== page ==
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The Dust of Wonderland / Lee Thomas

thdust01-sm.jpgAlyson Books / August 2007
Reviewed by: Vince A. Liaguno

The past’s influence on the present is an enduring theme in literature and the arts in general. For some, the past is a lifeline that helps them make it through the challenges of the present and onward toward the promise of a future. For others, like the protagonist in Lee Thomas’ The Dust of Wonderland, memory is a disease that infects the present and threatens the very concept of a future. In his stellar third novel, Thomas personifies the memories of the past in the images of dust:

Always there, history, like dust, frosted the present. It could be wiped away, scrubbed, and for a long time forgotten, but it always returned, settling on life’s ornamentation. If left unchecked it grew thick and opaque, covering all that might be with the filth of what had already come to pass.

Ken Nicholson is a man running from his memories, haunted by the events of the past during which questioned sexuality and the hedonistic pursuits of youth combined to lure him into the web of a seductive club called Wonderland and the seemingly unending clutches of its proprietor, the enigmatic Travis Brugier. Years after Wonderland and its owner came to a violent end, Nicholson fled his New Orleans home, plagued by terrifying hallucinations that play out like waking nightmares. But despite the physical distance he puts between himself and his nagging past, he is summoned home by his ex-wife when his son is viciously attacked. Dust tells the story of Nicholson’s homecoming during which he must confront the mistakes of his past while doing battle with a cunning evil he thought long dead in order to protect his loved one’s and his own sanity.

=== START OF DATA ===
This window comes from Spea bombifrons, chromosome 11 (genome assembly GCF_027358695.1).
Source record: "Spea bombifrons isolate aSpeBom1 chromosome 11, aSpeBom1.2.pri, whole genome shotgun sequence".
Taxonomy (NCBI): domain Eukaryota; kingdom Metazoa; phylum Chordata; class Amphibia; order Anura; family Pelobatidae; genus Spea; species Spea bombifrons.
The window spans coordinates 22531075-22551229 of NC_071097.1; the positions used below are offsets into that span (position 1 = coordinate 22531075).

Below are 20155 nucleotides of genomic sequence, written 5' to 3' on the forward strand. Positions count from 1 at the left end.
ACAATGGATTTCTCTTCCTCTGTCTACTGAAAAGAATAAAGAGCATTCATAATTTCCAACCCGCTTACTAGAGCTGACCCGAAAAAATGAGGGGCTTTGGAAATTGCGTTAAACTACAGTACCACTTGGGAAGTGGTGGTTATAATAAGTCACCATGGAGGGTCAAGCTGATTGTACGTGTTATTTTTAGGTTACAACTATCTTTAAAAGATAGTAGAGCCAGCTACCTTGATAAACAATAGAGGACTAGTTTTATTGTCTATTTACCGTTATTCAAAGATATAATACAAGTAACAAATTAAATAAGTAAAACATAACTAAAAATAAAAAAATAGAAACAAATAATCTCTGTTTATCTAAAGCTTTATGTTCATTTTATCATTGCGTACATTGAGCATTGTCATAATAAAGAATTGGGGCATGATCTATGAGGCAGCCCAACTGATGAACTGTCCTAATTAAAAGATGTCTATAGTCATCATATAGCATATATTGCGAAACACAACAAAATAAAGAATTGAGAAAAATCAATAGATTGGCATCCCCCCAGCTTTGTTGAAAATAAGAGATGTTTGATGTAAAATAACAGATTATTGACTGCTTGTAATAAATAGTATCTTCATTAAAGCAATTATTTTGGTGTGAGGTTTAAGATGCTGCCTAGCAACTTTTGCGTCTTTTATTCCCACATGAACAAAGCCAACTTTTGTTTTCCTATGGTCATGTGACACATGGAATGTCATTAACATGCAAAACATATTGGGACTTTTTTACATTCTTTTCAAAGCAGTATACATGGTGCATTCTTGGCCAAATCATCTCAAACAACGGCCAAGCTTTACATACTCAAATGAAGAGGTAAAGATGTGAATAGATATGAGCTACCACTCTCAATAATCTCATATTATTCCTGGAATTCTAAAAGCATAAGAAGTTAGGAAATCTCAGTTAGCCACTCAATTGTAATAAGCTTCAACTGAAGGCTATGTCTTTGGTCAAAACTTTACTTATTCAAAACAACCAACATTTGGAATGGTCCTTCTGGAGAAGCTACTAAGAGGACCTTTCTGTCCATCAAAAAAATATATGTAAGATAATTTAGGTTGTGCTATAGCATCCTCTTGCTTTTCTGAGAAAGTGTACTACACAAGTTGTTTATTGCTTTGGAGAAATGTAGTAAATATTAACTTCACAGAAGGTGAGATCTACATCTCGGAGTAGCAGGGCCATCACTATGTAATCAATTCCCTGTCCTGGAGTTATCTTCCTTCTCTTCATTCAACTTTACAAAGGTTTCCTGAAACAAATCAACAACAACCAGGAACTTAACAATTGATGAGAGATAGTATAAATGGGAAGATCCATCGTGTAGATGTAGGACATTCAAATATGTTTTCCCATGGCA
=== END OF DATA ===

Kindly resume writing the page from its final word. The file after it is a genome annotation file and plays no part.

Thomas fashions a classic ghost story, with enough twists and turns to qualify Dust as part mystery, and strong characterizations that power the narrative forward like a solid psychological thriller. It’s often tricky business when writers blend genres, but Thomas pulls off his ambitious narrative undertaking so well here that the lines between supernatural ghost story, psychological drama, and suspense thriller are marvelously blurred – ultimately creating a wholly satisfying reading experience. He sets his story against the richly atmospheric backdrop of New Orleans - overplayed and clichéd in the hands of lesser writers - in which the fabled French Quarter and the bars of Bourbon Street come alive as secondary characters yet never overshadow. Not since Christopher Rice’s gothic gay coming-of-age tale, A Density of Souls, has a novel so seamlessly integrated the New Orleans mystique or so perfectly captured the dichotomous melancholy and pure, hedonistic charisma of the region.

The key strength in Dust is the author’s masterful use of characterization to create layers of internal and external conflicts for his players, at once humanizing them and investing the reader in their struggles. Nicholson, in particular, is a marvelously flawed creation, the embodiment of an entire generation of gay men for whom Stonewall came too late to save them from having to travel the heterosexual highway before realizing that they had missed their homosexual exit. In Nicholson, readers are made acutely aware of his struggle toward self-acceptance and how real and very difficult that struggle to reconcile the divergent aspects of family, friends, and faith can be. Nowhere in Dust is this recurring idea of the sheer messiness of the human condition more brilliantly captured than in the scene in which Nicholson stumbles upon the cathedral in which his severely injured son was to have been married: